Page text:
On Intern Year

I have a smiley face sticker on the second “O” of DOCTOR written in big block letters on my hospital badge. An 11 year old boy with leukemia that loves to tell jokes gave it to me. I put it on my badge because I guess I find the fact that it says “doctor” pretty comical. I have to.

A few months ago I was a fourth year medical student, none of the responsibility with all of the glory. Now as an intern, I am expected to make the decisions, to take on the responsibility for human life and everything that it entails. I love my job. There’s honestly no greater feeling than going to work and spending your time meeting new people, hearing their stories, and trying to make their lives better. I loved it as a med student and I’m relishing in it now.

But as a med student I could hide behind my residents and attending. I didn’t need to have the answers, I was still learning them. Being a doctor is better than I could have ever dreamed, but the responsibility it carries is substantial. The patient is physically and emotionally  vulnerable with you, putting their wellbeing entirely in your hands. The emotion hits you full force too; there’s no med student mask shielding you.

I’ve had to tell multiple people they were going to die, multiple children that their mothers would not be coming home, multiple parents that their child’s intellectual state was the best it was ever going to be. It’s rough. But as much as it sucks for me, it’s excruciating for them.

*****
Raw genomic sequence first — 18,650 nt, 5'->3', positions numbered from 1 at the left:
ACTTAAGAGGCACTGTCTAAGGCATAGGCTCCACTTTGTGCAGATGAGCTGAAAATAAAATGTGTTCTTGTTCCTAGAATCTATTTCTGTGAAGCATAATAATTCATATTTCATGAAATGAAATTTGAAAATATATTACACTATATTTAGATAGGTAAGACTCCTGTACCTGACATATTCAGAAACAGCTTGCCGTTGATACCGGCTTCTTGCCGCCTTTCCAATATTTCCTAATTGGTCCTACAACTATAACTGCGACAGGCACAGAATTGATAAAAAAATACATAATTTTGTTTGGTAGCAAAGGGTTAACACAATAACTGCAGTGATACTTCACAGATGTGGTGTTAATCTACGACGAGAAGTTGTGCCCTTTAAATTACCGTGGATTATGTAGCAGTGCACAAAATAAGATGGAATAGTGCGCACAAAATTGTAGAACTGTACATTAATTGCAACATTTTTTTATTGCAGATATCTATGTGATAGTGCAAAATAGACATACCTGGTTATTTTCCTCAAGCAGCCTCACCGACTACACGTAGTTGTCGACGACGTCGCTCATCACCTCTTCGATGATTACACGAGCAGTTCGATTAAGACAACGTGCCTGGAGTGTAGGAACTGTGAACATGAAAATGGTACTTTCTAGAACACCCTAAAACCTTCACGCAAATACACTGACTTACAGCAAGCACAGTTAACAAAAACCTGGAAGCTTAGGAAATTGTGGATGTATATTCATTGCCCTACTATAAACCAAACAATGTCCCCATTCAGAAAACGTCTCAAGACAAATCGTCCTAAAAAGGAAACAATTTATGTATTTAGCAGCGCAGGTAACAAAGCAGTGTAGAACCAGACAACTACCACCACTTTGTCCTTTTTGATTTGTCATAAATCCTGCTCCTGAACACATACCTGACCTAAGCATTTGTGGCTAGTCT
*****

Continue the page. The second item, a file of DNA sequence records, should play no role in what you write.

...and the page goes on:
All I can do is support them–to try to get appointments when the hospital denies their insurance and to use connections to get a specialists to hear their cases. But most importantly, I can listen. I can try to take a few minutes out of my 12-16 hour day, where I have endless notes to write, phone calls to return, and meals left uneaten, to hear them. To sit at their bedside and listen as they talk about how scared they are, vent about how frustrated they are with the healthcare system and cards dealt to them, and tell jokes to ease their suffering even if they laughter is for a few moments. My job is to allow them to be vulnerable with me in a way they cant with their loved ones since they have to put on a brave front. Because as tired as I am, they are exhausted.

 

Maybe I put the smiley face sticker on my badge because I don’t have the answers, and it’s my way of showing the world that I’m aware of it too. It eases the fact that I don’t have a fraction of the medical knowledge required to feel like a competent doctor. That will take experience. I don’t know what I’m doing most of the time, and I’ve said, “let me check with the doctor in charge and I’ll get back to you” more than I can count. It comes with the territory, we’re all learning.

But in moments where I sit by a patient’s bedside at the end of the day and we share a laugh or I try comfort them when they cry, I feel more deserving of my job title.

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